Testing pregnant women in Philly shows COVID-19 disparities

"Identifying the disparity in virus exposure will ideally help lead to the discovery of what is causing these differences, including factors rooted in systemic racism..." says Karen Marie Puopolo. (Credit: Getty Images)

Black and Hispanic pregnant women in Philadelphia are five times as likely as white and Asian women to have been exposed to the novel coronavirus, according to a new study.

“Pregnant women are fairly representative of community exposure, and these data provide more evidence, on top of what we already know with COVID-19, that health and socio-economic equity are inextricably linked,” says study co-leader Scott Hensley, associate professor of microbiology in the Perelman School of Medicine at the University of Pennsylvania.

“Hopefully, this will help lead to policies that address these inequities.”

The research team measured levels of SARS-CoV-2 antibodies to estimate rates of exposure to the novel coronavirus in pregnant women cared for at two Philadelphia hospitals. They found that, overall, 6.2% of these women possessed antibodies to the virus, but with significant variation across racial and ethnic groups—9.7% in Black women, 10.4% in Hispanic/Latina women, 2.0% in White/Non-Hispanic women, and 0.9% in Asian women.

Researchers say these data can inform clinical practice and care for pregnant women during the coronavirus pandemic, and be used to better understand the prevalence of the virus in the community, and how socio-economic factors and inequities may affect its spread.

“Identifying the disparity in virus exposure will ideally help lead to the discovery of what is causing these differences, including factors rooted in systemic racism, and inform public health measures aimed at preventing further infections,” says study co-leader Karen Marie Puopolo, associate professor of pediatrics and neonatologist at the Children’s Hospital of Philadelphia. The study appears in Science Immunology.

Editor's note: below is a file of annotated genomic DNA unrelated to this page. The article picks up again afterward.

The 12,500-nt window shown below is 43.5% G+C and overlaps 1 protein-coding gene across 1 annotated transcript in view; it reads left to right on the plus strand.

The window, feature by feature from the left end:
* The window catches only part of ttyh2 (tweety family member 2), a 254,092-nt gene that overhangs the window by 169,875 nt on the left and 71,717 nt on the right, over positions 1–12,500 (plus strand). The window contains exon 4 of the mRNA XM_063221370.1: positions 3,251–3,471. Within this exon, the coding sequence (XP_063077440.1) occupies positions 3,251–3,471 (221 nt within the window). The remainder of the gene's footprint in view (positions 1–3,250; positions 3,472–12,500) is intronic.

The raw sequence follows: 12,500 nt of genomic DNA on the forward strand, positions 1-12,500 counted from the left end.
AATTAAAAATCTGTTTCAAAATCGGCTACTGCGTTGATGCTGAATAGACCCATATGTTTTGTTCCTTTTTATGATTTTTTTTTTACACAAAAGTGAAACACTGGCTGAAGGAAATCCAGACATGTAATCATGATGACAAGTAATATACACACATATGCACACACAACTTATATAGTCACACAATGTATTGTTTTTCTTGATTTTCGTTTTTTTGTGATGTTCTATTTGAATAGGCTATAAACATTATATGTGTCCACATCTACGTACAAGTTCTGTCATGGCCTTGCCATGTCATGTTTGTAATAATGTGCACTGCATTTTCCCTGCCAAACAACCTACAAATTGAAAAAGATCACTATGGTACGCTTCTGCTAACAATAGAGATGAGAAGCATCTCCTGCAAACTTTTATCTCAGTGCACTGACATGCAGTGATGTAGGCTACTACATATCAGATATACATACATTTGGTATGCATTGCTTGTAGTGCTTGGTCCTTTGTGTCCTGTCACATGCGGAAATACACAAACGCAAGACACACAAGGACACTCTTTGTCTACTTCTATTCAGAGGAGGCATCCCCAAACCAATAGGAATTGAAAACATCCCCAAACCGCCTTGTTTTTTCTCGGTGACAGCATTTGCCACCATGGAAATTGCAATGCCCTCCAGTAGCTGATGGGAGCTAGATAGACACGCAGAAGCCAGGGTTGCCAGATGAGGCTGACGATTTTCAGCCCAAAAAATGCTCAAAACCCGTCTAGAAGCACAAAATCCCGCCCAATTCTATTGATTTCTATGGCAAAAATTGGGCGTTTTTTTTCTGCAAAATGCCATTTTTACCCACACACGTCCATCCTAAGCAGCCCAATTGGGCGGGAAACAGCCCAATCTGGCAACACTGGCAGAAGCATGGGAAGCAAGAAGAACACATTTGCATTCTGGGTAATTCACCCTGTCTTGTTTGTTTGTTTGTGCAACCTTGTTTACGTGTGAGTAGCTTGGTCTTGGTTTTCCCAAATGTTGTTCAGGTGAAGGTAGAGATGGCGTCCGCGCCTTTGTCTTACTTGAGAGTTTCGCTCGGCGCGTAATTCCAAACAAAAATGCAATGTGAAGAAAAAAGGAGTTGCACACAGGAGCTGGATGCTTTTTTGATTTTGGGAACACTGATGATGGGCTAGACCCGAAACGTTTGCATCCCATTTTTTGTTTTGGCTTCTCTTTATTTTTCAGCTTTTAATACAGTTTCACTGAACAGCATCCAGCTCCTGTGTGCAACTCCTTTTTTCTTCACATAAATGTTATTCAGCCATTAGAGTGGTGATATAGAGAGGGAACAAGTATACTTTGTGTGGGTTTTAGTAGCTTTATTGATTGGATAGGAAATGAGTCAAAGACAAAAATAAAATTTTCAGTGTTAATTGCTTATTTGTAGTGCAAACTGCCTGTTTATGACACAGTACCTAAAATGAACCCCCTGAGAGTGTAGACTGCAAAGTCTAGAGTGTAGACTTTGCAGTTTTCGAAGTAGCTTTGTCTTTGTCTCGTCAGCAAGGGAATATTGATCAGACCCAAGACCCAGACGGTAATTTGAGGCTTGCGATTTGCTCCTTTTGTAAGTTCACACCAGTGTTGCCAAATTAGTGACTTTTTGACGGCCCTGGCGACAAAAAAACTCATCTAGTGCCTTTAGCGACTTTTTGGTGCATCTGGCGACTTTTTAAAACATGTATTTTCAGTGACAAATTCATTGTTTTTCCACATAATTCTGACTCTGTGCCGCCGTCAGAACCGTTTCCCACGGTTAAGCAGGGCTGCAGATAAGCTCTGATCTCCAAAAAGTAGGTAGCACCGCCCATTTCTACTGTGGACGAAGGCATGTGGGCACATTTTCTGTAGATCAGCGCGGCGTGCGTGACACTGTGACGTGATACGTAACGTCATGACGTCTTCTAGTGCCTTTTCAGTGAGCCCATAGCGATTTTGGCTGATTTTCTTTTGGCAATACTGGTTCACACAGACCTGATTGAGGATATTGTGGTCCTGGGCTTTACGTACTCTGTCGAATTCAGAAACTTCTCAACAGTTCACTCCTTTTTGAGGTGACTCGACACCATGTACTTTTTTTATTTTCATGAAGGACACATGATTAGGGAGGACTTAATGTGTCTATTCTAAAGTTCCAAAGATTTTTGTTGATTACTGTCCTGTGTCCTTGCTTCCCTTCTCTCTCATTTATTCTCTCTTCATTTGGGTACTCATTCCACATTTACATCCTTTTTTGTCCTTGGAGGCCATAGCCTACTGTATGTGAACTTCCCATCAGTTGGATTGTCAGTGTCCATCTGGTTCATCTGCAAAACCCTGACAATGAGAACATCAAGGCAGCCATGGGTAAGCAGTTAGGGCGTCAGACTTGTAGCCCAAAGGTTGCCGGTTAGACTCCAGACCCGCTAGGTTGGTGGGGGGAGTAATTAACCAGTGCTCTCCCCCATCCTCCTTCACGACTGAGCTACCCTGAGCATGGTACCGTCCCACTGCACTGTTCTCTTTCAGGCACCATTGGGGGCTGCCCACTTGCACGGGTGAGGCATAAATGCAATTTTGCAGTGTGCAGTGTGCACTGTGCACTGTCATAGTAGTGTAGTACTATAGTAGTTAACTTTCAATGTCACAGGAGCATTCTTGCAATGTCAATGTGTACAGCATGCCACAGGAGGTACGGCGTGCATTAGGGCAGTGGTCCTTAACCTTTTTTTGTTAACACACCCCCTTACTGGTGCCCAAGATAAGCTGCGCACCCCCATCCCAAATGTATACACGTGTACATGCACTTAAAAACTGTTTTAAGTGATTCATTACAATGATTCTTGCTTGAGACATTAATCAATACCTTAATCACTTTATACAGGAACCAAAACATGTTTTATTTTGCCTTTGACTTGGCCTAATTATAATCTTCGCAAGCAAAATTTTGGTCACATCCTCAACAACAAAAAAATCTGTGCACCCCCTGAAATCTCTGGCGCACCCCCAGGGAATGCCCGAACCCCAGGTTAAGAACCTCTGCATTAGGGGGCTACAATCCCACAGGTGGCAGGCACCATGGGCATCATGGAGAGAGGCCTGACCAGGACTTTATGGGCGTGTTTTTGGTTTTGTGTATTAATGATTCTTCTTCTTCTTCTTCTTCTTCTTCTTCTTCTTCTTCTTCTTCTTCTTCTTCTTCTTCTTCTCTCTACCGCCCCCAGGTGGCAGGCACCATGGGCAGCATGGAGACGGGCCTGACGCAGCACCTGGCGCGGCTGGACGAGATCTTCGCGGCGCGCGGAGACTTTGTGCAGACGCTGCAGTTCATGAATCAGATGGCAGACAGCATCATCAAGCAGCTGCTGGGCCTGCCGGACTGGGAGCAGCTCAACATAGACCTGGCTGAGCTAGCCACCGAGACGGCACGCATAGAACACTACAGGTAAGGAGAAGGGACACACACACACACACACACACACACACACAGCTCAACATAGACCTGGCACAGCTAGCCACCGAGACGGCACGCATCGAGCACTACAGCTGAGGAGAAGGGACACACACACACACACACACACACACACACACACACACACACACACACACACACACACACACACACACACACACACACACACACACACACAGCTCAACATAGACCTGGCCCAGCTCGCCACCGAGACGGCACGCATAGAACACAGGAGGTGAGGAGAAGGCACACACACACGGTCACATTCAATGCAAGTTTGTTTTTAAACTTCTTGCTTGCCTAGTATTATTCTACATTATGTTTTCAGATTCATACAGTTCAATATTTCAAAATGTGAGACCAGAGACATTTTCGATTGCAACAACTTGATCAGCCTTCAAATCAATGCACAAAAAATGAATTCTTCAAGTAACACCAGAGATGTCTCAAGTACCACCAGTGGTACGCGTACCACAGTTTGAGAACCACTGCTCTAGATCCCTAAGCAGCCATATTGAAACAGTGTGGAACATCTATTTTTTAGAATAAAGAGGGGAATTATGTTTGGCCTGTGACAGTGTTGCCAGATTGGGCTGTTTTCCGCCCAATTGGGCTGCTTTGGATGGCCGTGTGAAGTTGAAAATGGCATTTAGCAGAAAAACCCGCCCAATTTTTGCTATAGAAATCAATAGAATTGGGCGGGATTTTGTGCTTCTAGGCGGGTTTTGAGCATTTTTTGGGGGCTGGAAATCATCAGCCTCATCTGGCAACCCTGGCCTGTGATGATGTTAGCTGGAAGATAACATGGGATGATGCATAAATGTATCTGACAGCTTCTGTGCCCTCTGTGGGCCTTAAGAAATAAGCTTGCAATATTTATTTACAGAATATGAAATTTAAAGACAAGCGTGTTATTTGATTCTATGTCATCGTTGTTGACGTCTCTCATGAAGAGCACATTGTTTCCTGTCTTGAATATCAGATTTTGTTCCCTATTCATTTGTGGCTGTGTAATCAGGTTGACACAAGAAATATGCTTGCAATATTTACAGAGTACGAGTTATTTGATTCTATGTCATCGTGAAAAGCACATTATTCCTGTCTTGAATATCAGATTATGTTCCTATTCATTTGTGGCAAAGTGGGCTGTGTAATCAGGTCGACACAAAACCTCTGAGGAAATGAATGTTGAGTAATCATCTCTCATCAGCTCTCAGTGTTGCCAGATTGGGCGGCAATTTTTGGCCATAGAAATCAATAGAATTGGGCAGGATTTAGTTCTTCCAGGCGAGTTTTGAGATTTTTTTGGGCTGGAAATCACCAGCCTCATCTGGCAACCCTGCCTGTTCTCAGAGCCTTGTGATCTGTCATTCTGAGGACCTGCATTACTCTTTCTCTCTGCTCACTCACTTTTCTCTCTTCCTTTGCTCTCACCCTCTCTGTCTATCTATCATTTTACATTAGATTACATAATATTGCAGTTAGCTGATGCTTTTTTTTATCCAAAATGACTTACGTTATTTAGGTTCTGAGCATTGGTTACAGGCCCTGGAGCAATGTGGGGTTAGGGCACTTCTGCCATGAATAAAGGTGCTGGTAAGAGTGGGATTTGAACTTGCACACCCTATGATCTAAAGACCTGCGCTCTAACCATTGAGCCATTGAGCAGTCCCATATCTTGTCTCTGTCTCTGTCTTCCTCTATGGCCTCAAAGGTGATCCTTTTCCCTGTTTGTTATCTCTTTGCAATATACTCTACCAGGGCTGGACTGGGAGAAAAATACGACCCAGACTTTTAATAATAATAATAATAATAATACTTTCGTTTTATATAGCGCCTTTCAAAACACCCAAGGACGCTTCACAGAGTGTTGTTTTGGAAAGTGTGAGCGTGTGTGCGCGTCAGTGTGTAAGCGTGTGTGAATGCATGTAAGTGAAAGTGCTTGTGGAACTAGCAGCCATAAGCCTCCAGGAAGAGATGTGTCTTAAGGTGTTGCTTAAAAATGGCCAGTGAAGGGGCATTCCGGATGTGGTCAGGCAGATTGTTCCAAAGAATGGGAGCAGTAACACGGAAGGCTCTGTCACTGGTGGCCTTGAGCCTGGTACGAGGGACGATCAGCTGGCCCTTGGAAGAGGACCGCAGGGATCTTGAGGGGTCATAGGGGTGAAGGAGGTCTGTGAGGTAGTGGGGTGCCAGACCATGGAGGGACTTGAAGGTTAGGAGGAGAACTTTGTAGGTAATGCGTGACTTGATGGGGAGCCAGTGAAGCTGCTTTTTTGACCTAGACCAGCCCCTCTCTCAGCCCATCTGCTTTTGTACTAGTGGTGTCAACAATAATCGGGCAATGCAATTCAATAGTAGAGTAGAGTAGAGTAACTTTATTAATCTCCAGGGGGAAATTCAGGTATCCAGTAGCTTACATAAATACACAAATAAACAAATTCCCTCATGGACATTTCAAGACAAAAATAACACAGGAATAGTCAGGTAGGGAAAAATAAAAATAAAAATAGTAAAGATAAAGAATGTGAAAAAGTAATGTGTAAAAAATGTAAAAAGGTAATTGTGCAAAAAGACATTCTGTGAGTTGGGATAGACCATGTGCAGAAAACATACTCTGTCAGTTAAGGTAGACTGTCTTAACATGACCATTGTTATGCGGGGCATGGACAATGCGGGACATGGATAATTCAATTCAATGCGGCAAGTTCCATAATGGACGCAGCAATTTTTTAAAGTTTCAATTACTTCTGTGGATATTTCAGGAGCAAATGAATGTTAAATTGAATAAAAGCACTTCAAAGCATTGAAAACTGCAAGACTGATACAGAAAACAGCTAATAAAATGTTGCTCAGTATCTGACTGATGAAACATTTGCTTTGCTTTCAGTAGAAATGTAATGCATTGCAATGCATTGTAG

As of June 2020—the time period encompassed in this study—there were 23,160 confirmed cases of COVID-19 in the city of Philadelphia, which has a population size of nearly 1.6 million people. This suggests an infection rate of approximately 1.4%, which is more than 4 times lower than the estimates based on the research team’s serological data.

Researchers analyzed 1,293 women who gave birth between April and June at Pennsylvania Hospital and the Hospital of the University of Pennsylvania, which combined represent 50% of live births during that time in Philadelphia. The research team’s serological test utilized a SARS-CoV-2 spike protein receptor binding domain antigen and a modified ELISA protocol.

Researchers used samples stored at the Penn Medicine Biobank collected from 834 people prior to the pandemic and 31 people who recovered from known COVID-19 infections to test the efficacy of their antibody test. The researchers also tested samples from 140 pregnant women collected before the pandemic. Based on these data, the overall false positive rate is ~1.0% in the serological assay used for this study.

The researchers caution that the clinical meaning of the detected antibody remains unknown. Additionally, estimates of virus prevalence need to be interpreted carefully until studies directly comparing pregnant women and the general population are completed.

Support for this work came from institutional funds from the University of Pennsylvania and the National Institutes of Health. The study also had support from Jeffrey Lurie, owner of the Philadelphia Eagles, and Philadelphia 76ers player Joel Embiid, and co-managing partners Josh Harris and David Blitzer. A coauthor has support from the Parker Institute for Cancer Immunotherapy, which supports the cancer immunology program at Penn.

Source: Penn